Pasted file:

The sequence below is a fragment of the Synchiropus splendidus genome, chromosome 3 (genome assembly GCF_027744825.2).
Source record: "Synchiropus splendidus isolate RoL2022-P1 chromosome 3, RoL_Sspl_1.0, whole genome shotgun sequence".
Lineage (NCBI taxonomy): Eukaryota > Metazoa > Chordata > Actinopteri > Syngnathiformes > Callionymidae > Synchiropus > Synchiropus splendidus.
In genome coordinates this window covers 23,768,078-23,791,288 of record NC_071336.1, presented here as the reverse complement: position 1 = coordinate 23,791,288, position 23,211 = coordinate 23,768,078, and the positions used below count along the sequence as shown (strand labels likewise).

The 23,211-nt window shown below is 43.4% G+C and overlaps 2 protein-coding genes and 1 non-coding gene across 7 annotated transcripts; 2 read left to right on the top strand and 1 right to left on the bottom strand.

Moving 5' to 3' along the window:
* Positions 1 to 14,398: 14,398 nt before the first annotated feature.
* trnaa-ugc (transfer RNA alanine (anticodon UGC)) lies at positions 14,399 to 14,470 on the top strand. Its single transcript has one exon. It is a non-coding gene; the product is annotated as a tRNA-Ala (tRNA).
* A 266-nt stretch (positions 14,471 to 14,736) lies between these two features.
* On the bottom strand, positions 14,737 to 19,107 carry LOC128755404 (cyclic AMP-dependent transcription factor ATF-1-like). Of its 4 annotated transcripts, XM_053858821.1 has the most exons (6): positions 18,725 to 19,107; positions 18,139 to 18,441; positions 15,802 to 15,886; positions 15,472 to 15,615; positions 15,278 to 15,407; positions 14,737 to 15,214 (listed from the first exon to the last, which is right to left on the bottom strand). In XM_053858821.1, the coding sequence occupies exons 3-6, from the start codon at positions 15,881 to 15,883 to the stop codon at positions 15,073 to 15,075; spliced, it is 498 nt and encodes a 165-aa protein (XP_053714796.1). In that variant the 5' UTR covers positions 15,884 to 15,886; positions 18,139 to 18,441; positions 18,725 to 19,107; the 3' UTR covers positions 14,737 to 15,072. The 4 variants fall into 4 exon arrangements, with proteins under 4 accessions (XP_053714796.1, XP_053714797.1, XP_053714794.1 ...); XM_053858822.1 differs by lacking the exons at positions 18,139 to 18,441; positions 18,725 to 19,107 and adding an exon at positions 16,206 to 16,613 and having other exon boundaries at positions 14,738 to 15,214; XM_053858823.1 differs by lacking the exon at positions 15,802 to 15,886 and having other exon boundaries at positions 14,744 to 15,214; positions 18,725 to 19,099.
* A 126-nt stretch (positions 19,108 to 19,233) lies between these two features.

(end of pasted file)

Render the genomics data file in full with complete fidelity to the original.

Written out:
The sequence below is a fragment of the Synchiropus splendidus genome, chromosome 3 (genome assembly GCF_027744825.2).
Source record: "Synchiropus splendidus isolate RoL2022-P1 chromosome 3, RoL_Sspl_1.0, whole genome shotgun sequence".
Lineage (NCBI taxonomy): Eukaryota > Metazoa > Chordata > Actinopteri > Syngnathiformes > Callionymidae > Synchiropus > Synchiropus splendidus.
In genome coordinates this window covers 23,768,078-23,791,288 of record NC_071336.1, presented here as the reverse complement: position 1 = coordinate 23,791,288, position 23,211 = coordinate 23,768,078, and the positions used below count along the sequence as shown (strand labels likewise).

The 23,211-nt window shown below is 43.4% G+C and overlaps 2 protein-coding genes and 1 non-coding gene across 7 annotated transcripts; 2 read left to right on the top strand and 1 right to left on the bottom strand.

Moving 5' to 3' along the window:
* Positions 1 to 14,398: 14,398 nt before the first annotated feature.
* trnaa-ugc (transfer RNA alanine (anticodon UGC)) lies at positions 14,399 to 14,470 on the top strand. Its single transcript has one exon. It is a non-coding gene; the product is annotated as a tRNA-Ala (tRNA).
* A 266-nt stretch (positions 14,471 to 14,736) lies between these two features.
* On the bottom strand, positions 14,737 to 19,107 carry LOC128755404 (cyclic AMP-dependent transcription factor ATF-1-like). Of its 4 annotated transcripts, XM_053858821.1 has the most exons (6): positions 18,725 to 19,107; positions 18,139 to 18,441; positions 15,802 to 15,886; positions 15,472 to 15,615; positions 15,278 to 15,407; positions 14,737 to 15,214 (listed from the first exon to the last, which is right to left on the bottom strand). In XM_053858821.1, the coding sequence occupies exons 3-6, from the start codon at positions 15,881 to 15,883 to the stop codon at positions 15,073 to 15,075; spliced, it is 498 nt and encodes a 165-aa protein (XP_053714796.1). In that variant the 5' UTR covers positions 15,884 to 15,886; positions 18,139 to 18,441; positions 18,725 to 19,107; the 3' UTR covers positions 14,737 to 15,072. The 4 variants fall into 4 exon arrangements, with proteins under 4 accessions (XP_053714796.1, XP_053714797.1, XP_053714794.1 ...); XM_053858822.1 differs by lacking the exons at positions 18,139 to 18,441; positions 18,725 to 19,107 and adding an exon at positions 16,206 to 16,613 and having other exon boundaries at positions 14,738 to 15,214; XM_053858823.1 differs by lacking the exon at positions 15,802 to 15,886 and having other exon boundaries at positions 14,744 to 15,214; positions 18,725 to 19,099.
* A 126-nt stretch (positions 19,108 to 19,233) lies between these two features.